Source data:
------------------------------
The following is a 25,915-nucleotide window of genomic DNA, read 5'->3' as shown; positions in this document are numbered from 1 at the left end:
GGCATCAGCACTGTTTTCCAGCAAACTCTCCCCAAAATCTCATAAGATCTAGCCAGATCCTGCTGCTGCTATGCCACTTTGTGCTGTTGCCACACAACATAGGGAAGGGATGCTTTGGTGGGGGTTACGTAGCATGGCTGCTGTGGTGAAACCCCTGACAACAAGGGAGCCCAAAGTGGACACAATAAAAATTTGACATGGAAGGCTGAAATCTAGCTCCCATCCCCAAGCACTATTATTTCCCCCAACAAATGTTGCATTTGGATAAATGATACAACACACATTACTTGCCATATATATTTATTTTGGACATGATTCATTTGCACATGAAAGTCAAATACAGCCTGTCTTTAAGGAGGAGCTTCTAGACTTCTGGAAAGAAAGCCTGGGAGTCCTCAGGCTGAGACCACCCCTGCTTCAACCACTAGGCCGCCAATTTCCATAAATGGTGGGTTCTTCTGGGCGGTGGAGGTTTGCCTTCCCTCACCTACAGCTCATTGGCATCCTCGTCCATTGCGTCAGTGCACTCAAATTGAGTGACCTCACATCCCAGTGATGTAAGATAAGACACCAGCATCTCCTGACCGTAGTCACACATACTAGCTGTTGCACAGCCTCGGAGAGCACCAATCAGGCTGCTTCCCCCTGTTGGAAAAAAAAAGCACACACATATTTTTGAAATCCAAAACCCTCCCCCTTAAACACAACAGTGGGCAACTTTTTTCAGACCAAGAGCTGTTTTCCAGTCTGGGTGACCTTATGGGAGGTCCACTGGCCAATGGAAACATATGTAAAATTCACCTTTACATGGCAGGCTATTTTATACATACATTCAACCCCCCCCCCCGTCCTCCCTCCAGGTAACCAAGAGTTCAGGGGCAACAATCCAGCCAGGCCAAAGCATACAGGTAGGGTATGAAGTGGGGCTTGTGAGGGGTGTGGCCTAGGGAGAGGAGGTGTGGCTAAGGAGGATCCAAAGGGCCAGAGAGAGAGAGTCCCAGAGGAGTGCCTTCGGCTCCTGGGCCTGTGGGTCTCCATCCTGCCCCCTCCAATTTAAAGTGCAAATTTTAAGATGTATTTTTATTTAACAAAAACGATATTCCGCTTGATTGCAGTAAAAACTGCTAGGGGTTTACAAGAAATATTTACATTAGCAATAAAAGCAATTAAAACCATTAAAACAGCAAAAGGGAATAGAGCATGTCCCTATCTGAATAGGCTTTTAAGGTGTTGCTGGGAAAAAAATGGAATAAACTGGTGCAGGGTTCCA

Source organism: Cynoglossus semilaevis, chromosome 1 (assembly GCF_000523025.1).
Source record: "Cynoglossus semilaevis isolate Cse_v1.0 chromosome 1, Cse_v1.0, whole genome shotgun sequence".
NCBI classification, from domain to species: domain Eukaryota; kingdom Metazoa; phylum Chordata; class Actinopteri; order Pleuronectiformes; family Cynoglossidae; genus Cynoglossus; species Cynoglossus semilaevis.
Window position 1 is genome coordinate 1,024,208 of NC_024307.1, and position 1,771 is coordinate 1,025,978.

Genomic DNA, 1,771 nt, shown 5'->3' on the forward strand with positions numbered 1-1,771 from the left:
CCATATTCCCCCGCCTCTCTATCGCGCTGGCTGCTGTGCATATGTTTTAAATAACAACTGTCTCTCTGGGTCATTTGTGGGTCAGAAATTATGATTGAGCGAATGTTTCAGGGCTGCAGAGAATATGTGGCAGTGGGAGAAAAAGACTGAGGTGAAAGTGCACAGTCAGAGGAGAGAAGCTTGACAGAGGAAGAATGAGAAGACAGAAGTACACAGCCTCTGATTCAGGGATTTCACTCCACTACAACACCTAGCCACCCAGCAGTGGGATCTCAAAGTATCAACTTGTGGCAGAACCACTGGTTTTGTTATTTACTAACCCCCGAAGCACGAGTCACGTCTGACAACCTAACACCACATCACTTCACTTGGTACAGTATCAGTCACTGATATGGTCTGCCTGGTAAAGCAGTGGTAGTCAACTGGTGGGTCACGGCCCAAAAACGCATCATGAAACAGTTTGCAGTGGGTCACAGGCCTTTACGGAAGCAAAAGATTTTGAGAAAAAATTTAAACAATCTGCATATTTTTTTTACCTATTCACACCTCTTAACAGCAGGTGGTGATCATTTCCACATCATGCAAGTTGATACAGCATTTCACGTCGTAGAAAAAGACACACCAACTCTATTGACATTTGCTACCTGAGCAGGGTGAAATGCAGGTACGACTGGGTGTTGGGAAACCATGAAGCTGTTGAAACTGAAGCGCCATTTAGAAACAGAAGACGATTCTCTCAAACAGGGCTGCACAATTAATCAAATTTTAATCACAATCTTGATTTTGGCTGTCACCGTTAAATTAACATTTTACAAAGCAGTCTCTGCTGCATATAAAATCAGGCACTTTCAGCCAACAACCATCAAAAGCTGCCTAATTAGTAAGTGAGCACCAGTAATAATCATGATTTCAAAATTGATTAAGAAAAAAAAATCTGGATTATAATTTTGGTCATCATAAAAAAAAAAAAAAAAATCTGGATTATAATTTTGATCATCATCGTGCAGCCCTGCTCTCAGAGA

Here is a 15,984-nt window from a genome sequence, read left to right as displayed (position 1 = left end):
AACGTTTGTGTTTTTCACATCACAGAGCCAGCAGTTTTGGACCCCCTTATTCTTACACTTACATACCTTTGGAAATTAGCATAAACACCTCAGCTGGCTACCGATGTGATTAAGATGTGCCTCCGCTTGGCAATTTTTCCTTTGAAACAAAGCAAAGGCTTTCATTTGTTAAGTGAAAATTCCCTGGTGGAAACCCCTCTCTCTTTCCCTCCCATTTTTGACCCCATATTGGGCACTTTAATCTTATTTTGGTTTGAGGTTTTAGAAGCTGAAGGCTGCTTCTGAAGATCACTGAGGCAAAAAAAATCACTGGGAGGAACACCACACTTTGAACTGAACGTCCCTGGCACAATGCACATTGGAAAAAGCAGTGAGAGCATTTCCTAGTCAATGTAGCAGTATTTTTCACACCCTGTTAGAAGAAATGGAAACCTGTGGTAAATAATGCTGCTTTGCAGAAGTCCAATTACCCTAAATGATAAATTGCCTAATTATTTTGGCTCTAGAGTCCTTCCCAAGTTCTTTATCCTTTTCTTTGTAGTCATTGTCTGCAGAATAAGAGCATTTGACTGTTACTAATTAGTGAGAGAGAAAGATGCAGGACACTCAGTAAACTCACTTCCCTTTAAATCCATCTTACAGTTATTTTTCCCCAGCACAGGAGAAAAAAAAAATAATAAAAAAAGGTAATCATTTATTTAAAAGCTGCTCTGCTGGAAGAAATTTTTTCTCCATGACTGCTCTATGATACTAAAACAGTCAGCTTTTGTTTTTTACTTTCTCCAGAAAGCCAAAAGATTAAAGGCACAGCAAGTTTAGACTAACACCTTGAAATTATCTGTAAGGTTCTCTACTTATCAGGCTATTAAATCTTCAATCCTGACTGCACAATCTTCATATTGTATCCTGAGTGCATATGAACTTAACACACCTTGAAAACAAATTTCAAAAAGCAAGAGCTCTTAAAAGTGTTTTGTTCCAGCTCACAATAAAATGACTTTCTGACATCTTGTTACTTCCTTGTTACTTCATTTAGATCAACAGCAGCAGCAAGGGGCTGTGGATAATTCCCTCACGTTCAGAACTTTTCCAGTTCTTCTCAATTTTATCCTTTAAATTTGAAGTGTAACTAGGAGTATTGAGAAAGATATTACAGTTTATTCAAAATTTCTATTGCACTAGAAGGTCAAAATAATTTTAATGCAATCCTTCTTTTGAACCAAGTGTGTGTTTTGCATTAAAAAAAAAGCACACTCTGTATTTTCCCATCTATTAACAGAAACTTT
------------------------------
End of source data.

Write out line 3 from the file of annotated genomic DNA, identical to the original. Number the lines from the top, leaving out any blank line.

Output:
Source organism: Cynoglossus semilaevis, chromosome 1 (assembly GCF_000523025.1).